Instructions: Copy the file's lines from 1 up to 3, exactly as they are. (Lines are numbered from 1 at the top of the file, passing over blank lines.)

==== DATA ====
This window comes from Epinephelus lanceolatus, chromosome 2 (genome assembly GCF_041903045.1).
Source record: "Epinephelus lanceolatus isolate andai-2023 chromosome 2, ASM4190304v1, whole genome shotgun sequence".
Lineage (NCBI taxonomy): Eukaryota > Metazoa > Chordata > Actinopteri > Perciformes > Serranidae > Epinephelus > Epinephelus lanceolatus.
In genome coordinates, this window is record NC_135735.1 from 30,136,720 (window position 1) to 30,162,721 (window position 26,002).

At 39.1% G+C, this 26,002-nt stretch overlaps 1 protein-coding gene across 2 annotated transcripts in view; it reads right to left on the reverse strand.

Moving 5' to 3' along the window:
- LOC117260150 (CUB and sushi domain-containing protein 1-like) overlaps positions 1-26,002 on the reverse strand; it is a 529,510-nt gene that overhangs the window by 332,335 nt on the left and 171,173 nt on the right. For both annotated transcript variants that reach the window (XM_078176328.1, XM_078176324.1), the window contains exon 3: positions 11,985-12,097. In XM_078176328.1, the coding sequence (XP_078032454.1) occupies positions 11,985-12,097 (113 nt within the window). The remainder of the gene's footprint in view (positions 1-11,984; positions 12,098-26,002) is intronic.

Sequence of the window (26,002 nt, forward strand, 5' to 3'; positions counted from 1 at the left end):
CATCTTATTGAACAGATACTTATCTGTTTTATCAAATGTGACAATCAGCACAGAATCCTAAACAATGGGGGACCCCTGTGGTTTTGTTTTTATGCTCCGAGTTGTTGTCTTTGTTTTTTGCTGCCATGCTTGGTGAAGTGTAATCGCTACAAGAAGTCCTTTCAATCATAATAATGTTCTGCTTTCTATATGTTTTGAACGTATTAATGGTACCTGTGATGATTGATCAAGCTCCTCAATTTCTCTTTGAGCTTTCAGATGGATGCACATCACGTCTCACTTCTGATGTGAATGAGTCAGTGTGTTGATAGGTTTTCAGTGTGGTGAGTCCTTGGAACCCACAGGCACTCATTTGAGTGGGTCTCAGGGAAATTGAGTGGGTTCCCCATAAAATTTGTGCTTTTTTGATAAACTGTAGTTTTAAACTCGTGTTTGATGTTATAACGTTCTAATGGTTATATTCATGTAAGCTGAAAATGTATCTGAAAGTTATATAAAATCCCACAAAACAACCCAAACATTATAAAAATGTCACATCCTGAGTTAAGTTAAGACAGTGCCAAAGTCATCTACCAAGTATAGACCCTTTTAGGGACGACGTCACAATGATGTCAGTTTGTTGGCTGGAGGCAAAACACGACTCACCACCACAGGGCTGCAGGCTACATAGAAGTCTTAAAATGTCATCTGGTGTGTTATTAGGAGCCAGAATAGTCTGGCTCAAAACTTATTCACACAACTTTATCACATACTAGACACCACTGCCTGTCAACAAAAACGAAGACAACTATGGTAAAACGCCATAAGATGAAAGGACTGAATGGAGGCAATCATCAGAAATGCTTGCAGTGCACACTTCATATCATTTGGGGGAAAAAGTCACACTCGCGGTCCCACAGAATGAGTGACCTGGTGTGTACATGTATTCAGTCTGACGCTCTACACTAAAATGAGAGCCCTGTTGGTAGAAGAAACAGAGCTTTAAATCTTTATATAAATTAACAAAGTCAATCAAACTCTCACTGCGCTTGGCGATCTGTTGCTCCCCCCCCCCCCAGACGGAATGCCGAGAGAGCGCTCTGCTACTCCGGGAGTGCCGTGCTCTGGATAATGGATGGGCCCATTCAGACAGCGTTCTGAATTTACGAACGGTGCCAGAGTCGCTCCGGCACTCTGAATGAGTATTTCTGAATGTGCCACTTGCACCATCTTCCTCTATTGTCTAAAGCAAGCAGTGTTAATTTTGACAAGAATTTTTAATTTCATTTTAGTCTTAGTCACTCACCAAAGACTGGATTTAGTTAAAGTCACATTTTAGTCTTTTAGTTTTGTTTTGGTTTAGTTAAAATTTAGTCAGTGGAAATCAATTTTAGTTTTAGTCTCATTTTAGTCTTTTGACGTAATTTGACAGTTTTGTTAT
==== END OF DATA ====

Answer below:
This window comes from Epinephelus lanceolatus, chromosome 2 (genome assembly GCF_041903045.1).
Source record: "Epinephelus lanceolatus isolate andai-2023 chromosome 2, ASM4190304v1, whole genome shotgun sequence".
Lineage (NCBI taxonomy): Eukaryota > Metazoa > Chordata > Actinopteri > Perciformes > Serranidae > Epinephelus > Epinephelus lanceolatus.